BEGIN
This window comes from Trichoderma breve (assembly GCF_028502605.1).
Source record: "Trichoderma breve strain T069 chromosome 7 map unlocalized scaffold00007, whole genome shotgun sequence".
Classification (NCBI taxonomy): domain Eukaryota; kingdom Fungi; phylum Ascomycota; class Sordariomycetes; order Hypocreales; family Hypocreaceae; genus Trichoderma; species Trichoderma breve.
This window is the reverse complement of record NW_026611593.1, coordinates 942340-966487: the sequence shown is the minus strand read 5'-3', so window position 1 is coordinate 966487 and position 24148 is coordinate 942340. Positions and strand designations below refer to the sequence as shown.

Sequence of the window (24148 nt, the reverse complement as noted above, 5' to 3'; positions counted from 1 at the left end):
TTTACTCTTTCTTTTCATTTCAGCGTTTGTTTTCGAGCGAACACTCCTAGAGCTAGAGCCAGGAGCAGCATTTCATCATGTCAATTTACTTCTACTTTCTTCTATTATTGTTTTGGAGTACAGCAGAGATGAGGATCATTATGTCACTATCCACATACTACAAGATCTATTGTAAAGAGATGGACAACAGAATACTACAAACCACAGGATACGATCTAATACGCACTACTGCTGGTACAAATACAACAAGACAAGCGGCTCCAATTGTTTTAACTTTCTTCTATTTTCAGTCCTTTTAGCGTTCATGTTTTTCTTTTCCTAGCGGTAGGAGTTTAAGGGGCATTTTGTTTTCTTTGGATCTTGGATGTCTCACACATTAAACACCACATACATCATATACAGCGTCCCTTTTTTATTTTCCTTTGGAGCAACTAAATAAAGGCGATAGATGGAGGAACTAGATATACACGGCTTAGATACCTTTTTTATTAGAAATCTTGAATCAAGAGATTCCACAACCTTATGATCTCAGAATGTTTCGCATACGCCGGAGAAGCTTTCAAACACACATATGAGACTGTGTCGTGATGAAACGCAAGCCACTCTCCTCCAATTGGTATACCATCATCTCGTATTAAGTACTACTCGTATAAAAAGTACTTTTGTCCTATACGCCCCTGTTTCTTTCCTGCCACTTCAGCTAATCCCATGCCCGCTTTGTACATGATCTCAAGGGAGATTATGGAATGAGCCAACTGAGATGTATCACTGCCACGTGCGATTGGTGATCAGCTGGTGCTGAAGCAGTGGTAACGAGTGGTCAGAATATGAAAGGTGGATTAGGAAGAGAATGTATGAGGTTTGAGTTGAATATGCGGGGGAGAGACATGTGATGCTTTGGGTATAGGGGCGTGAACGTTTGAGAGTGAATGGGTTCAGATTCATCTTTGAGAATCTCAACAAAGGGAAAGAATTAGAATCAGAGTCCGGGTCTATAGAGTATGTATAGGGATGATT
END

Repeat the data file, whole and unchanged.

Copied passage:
This window comes from Trichoderma breve (assembly GCF_028502605.1).
Source record: "Trichoderma breve strain T069 chromosome 7 map unlocalized scaffold00007, whole genome shotgun sequence".
Classification (NCBI taxonomy): domain Eukaryota; kingdom Fungi; phylum Ascomycota; class Sordariomycetes; order Hypocreales; family Hypocreaceae; genus Trichoderma; species Trichoderma breve.
This window is the reverse complement of record NW_026611593.1, coordinates 942340-966487: the sequence shown is the minus strand read 5'-3', so window position 1 is coordinate 966487 and position 24148 is coordinate 942340. Positions and strand designations below refer to the sequence as shown.

Sequence of the window (24148 nt, the reverse complement as noted above, 5' to 3'; positions counted from 1 at the left end):
TTTACTCTTTCTTTTCATTTCAGCGTTTGTTTTCGAGCGAACACTCCTAGAGCTAGAGCCAGGAGCAGCATTTCATCATGTCAATTTACTTCTACTTTCTTCTATTATTGTTTTGGAGTACAGCAGAGATGAGGATCATTATGTCACTATCCACATACTACAAGATCTATTGTAAAGAGATGGACAACAGAATACTACAAACCACAGGATACGATCTAATACGCACTACTGCTGGTACAAATACAACAAGACAAGCGGCTCCAATTGTTTTAACTTTCTTCTATTTTCAGTCCTTTTAGCGTTCATGTTTTTCTTTTCCTAGCGGTAGGAGTTTAAGGGGCATTTTGTTTTCTTTGGATCTTGGATGTCTCACACATTAAACACCACATACATCATATACAGCGTCCCTTTTTTATTTTCCTTTGGAGCAACTAAATAAAGGCGATAGATGGAGGAACTAGATATACACGGCTTAGATACCTTTTTTATTAGAAATCTTGAATCAAGAGATTCCACAACCTTATGATCTCAGAATGTTTCGCATACGCCGGAGAAGCTTTCAAACACACATATGAGACTGTGTCGTGATGAAACGCAAGCCACTCTCCTCCAATTGGTATACCATCATCTCGTATTAAGTACTACTCGTATAAAAAGTACTTTTGTCCTATACGCCCCTGTTTCTTTCCTGCCACTTCAGCTAATCCCATGCCCGCTTTGTACATGATCTCAAGGGAGATTATGGAATGAGCCAACTGAGATGTATCACTGCCACGTGCGATTGGTGATCAGCTGGTGCTGAAGCAGTGGTAACGAGTGGTCAGAATATGAAAGGTGGATTAGGAAGAGAATGTATGAGGTTTGAGTTGAATATGCGGGGGAGAGACATGTGATGCTTTGGGTATAGGGGCGTGAACGTTTGAGAGTGAATGGGTTCAGATTCATCTTTGAGAATCTCAACAAAGGGAAAGAATTAGAATCAGAGTCCGGGTCTATAGAGTATGTATAGGGATGATT